Thursday

24th Sep 2020

EU must progress without London, says Belgian PM

The EU should go ahead and further integrate without the UK if it attempts to block a new constitutional treaty, Belgium's prime minister Guy Verhofstadt has said.

In an interview with German daily Die Welt, he said he expected the German EU presidency "not just to have put down a roadmap for the new constitution by the end of June, but also an outline of the content."

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  • "We can't talk about European integration and then always look to the slowest in the EU" - Guy Verhofstadt (Photo: European Commission)

"Only then is it guaranteed that an intergovernmental conference will really be short and that the necessary changes can go into force by the upcoming European election in summer 2009."

Asked about what the EU should do if the UK blocks an agreement on a new treaty, Mr Verhofstadt said "then the train has to drive on anyway."

"Should the British government block the new attempt for agreement on the constitutional treaty, then the European Union must progress without Great Britain."

The prime minister, who has one of the most federalist visions among EU leaders today, said that while a two-speed Europe is "is not an ideal picture," if it is not possible to get all countries on board for further integration then those that want to should push through "more cooperation in economic, social and justice policy within the euro-zone."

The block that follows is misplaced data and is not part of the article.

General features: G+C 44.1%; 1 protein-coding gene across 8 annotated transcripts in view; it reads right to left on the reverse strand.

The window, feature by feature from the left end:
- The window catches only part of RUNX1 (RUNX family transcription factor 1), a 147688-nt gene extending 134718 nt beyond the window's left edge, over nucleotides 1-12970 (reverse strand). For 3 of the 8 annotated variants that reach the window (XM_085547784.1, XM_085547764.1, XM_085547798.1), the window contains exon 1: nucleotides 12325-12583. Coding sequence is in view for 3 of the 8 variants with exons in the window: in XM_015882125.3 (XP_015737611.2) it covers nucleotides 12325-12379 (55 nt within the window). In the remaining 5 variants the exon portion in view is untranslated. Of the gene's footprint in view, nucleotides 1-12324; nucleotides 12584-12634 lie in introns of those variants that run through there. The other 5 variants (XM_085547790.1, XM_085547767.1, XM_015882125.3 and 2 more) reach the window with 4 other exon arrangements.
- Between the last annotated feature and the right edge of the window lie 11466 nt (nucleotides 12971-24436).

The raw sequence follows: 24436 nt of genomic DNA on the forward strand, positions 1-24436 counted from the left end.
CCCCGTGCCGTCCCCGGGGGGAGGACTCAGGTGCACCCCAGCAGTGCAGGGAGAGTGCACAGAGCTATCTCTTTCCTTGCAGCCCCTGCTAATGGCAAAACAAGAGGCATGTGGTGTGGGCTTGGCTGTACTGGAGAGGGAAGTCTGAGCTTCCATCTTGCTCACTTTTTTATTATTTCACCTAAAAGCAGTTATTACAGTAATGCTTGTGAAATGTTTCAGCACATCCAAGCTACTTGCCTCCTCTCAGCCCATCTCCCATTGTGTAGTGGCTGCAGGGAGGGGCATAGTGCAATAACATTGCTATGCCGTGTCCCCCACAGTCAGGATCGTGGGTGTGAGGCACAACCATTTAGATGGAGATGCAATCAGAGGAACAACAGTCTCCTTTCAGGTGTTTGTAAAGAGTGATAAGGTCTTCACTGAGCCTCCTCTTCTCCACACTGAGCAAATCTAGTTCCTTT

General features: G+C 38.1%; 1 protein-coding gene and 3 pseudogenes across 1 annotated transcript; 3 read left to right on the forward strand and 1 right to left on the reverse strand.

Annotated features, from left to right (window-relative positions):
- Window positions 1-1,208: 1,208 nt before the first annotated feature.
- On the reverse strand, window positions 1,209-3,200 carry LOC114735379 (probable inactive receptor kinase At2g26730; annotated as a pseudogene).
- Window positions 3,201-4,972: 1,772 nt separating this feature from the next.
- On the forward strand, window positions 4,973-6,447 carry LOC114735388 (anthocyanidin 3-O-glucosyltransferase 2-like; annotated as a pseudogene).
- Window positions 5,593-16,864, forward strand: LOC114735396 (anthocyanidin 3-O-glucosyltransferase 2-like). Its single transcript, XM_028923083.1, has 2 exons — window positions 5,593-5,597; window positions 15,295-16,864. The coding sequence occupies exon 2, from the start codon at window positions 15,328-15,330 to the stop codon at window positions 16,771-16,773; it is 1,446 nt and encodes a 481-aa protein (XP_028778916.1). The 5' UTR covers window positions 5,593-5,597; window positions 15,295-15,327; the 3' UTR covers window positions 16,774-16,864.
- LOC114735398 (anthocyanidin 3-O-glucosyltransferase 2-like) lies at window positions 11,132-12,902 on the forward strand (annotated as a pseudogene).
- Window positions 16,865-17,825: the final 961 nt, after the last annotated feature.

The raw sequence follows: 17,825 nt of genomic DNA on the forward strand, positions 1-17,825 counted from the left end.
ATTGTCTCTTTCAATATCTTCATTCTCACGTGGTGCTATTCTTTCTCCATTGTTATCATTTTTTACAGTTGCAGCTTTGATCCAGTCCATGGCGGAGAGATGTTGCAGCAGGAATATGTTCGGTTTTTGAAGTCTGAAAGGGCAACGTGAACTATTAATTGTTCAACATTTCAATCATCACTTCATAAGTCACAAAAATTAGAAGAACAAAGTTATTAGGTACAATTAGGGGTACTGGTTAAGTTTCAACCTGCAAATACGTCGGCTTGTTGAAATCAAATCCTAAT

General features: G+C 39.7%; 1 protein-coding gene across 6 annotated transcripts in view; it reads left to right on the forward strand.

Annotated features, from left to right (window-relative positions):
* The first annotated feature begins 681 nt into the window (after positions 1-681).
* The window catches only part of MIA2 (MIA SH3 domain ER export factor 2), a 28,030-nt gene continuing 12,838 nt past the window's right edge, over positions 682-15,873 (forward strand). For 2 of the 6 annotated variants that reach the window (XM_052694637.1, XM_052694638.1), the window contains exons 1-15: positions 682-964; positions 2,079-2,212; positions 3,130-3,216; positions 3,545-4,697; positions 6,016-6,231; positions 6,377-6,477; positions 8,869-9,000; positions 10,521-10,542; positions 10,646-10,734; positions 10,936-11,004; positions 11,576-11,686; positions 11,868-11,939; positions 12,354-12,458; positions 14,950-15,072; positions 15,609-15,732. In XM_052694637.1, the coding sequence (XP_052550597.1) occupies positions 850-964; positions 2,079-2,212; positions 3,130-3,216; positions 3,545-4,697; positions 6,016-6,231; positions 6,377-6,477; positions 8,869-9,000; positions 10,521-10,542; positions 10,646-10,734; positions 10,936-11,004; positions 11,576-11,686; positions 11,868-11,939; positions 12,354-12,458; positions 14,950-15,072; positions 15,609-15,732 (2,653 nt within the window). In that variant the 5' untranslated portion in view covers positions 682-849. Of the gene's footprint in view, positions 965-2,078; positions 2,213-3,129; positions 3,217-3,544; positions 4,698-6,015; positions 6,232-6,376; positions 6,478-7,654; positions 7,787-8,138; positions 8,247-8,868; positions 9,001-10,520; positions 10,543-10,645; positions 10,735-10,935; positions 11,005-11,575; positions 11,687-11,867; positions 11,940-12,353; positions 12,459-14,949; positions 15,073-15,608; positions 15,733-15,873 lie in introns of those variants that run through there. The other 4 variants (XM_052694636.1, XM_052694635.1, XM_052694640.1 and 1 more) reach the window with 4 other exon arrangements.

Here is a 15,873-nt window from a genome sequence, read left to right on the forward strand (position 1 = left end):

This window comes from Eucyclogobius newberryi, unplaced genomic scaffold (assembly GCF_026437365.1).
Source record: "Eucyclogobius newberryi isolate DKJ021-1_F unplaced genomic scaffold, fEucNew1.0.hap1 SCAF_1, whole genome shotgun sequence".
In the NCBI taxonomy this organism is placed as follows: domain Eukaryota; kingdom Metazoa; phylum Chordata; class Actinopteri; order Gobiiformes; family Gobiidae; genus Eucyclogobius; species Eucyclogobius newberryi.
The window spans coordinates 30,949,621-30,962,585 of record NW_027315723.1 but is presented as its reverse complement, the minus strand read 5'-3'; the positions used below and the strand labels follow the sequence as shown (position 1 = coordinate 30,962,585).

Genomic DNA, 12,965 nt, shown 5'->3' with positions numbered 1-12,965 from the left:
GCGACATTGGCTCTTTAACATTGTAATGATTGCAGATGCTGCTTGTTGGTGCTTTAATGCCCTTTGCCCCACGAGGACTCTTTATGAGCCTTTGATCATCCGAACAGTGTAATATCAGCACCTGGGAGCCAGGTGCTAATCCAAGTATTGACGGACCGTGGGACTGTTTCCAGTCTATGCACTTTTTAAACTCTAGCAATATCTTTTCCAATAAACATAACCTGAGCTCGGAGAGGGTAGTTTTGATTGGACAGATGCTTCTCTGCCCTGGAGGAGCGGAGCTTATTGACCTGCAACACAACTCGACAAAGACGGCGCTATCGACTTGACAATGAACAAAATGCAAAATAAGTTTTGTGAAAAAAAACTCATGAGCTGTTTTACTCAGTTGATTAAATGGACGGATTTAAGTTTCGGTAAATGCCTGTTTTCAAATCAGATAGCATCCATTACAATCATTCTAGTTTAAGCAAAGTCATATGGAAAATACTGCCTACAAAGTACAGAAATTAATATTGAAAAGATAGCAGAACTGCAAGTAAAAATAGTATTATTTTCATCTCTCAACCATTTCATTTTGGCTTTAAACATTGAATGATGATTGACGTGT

Drawing parallels from across the Atlantic, he said "the United States of America also did not come about in unison. At the time, only nine of the 13 British crown colonies voted in favour. The rest tailed behind and accepted the agreement later."

The Belgian leaders words come as EU leaders gather in Brussels today with part of their discussions this evening to be devoted to drawing up a text to celebrate the 50th anniversary of the founding Treaty of Rome later this month.

The text is being seen as a precursor to discussions on the EU constitution itself with Berlin already struggling to get this short document to a state that is acceptable by all 27 governments.

Meanwhile, Germany is also sounding out opinions on the constitution – rejected in two referendums in 2005 – and aims to have its ideas on the table by its end-of-presidency summit in June.

However its efforts to get a clear picture are being hampered by the political uncertainty in France, which is facing elections in April and May, as well as by the UK, indicating that it would be happier without any new constitution at all.

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